MILWAUKEE -- When they fell 10 games below .500 to basically put their season on the brink in the middle of May, the Los Angeles Dodgers responded by winning 43 of their next 63 games, thrusting themselves into the race. When a bullpen meltdown prompted a 3-9 stretch around the middle of August, they came back to win 11 of 15. When back-to-back losses to the hapless Cincinnati Reds soured their playoff hopes, they took three of four from the St. Louis Cardinals and swept the Colorado Rockies. And when they entered the final weekend of September in desperation, they won four in a row, including a one-game tiebreaker, to claim their sixth consecutive division title.
The Dodgers need another answer.
They bounced back every time they were challenged throughout the season, and now, after a 7-2 loss to the Milwaukee Brewers in Game 6 of the National League Championship Series on Friday night, they'll head to a Game 7, one game -- on Saturday, starting at 8:09 p.m. ET from Miller Park -- to decide whether they'll advance to a second consecutive World Series.
"I mean, since August we've been playing for our lives," Dodgers closer Kenley Jansen said. "Here we are again, with another shot at it. Listen, man, they're a good team. We also know we're good too."
The Dodgers will start their electric, precocious rookie Walker Buehler, and the Brewers will counter with Jhoulys Chacin, who rode his slider to an impressive career revival. But neither team will have any qualms about turning to its reinforcements early.
Clayton Kershaw, who exerted 98 pitches in a masterful Game 5 performance Wednesday, can give the Dodgers an inning. Jansen, who has had the past two days off, can provide more than that. But so can Josh Hader, the devastating left-handed reliever who warmed up in the Brewers' bullpen late in Friday's Game 6 but never entered.
Hader probably would have pitched if the Dodgers had threatened in the top of the eighth. But instead, they went down in order against Corbin Burnes. Now Hader will enter Game 7 with three days off and the ability to pitch up to three innings.
"To beat him," Dodgers first baseman Max Muncy said, "you just get runs on the board before he comes in."
The Dodgers did that Friday, riding a first-inning home run from David Freese, who started in the leadoff spot for only the fourth time in his 10-year career. But Hyun-Jin Ryu struggled with the command of his off-speed pitches and gave up four runs in a 31-pitch first inning, more than he had given up in any start all season.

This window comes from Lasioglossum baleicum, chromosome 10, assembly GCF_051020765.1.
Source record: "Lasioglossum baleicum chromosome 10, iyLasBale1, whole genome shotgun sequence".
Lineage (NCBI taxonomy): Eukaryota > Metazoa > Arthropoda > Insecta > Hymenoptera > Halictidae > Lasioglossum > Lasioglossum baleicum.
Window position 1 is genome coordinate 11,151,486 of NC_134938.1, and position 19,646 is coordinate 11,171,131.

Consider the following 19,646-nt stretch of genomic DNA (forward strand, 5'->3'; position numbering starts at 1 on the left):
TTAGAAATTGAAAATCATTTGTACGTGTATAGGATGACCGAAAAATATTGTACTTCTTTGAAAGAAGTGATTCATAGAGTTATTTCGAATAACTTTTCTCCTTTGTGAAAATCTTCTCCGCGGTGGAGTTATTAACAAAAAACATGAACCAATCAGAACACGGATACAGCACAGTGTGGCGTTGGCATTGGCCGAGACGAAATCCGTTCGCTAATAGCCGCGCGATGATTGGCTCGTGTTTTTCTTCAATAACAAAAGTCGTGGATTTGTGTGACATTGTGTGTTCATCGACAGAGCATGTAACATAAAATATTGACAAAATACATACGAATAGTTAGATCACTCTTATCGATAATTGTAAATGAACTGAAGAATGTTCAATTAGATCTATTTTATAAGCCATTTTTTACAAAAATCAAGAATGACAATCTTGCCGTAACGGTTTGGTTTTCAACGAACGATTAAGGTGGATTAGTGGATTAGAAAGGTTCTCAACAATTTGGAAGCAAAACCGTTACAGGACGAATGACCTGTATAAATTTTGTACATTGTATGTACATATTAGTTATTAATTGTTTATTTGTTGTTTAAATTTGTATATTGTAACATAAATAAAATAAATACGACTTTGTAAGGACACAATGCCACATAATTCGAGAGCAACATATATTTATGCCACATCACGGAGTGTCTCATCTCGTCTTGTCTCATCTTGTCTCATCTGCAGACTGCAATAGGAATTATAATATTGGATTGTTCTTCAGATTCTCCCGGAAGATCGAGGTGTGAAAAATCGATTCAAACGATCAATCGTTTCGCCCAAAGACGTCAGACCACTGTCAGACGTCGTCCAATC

The Dodgers tacked on another run on Freese's fifth-inning double. But Ryu gave up an additional run on Ryan Braun's double in the second, then Kenta Maeda gave up another on a wild pitch in the seventh, and Rich Hill yielded another on Jesus Aguilar's single in the eighth.
Dodgers manager Dave Roberts could have pulled Ryu earlier, but he was concerned about what might lie ahead.
"There's the thought of trying to go to your pen in the first inning or the second inning," Roberts said, "but there's a significant cost for a potential Game 7."
Home teams are 55-56 throughout postseason history in winner-take-all games, which would indicate that a sold-out crowd might not give the Brewers too much of an advantage. The Dodgers are 4-1 all time when playing winner-take-all games on the road, the latest being Game 5 of the 2016 NL Division Series against the Washington Nationals, which ended victoriously.
"We all knew this was going to be a tough, hard-fought series," Dodgers catcher Austin Barnes said. "I don't think anyone is too surprised it's going seven."
Yasmani Grandal, replaced by Barnes after committing two errors and three passed balls in his first two starts of this series, might return to the lineup in Game 7 because of his season-long chemistry with Buehler.
Buehler will become the fourth rookie in the past 30 years to start a Game 7, according to ESPN Stats & Information data. He is only 24 and in his second full season removed from Tommy John surgery, but he emerged as another ace in this deep Dodgers staff throughout the second half, sporting a 1.55 ERA in his last 75⅓ innings of the regular season (including 6⅔ scoreless frames in Game 163).
"I think Walker is prepared for this moment," Roberts said. "As far as his rest, he's ready to go. And as far as his heartbeat, the weapons, all that stuff, we're in really good shape with him. He understands the magnitude of this moment, this game, and he's a good person for us to take the baseball."
This series has in many ways encapsulated the Dodgers' season.
They put together one of the poorest postseason performances ever in Game 1 -- committing four errors and two passed balls -- but rode Justin Turner's heroic home run in Game 2. They lulled their way to a deflating loss in Game 3 but outlasted the Brewers in a thrilling, 13-inning Game 4 and rode Kershaw's dominance to a crucial Game 5 victory.
Now the Dodgers' season comes down to one question: Do they have another resurgence in them?
"That's a good thing for us -- we understand nothing came easy for us this year," Jansen said. "We just have to keep fighting. Here we are again. It's the same situation; I feel good about it."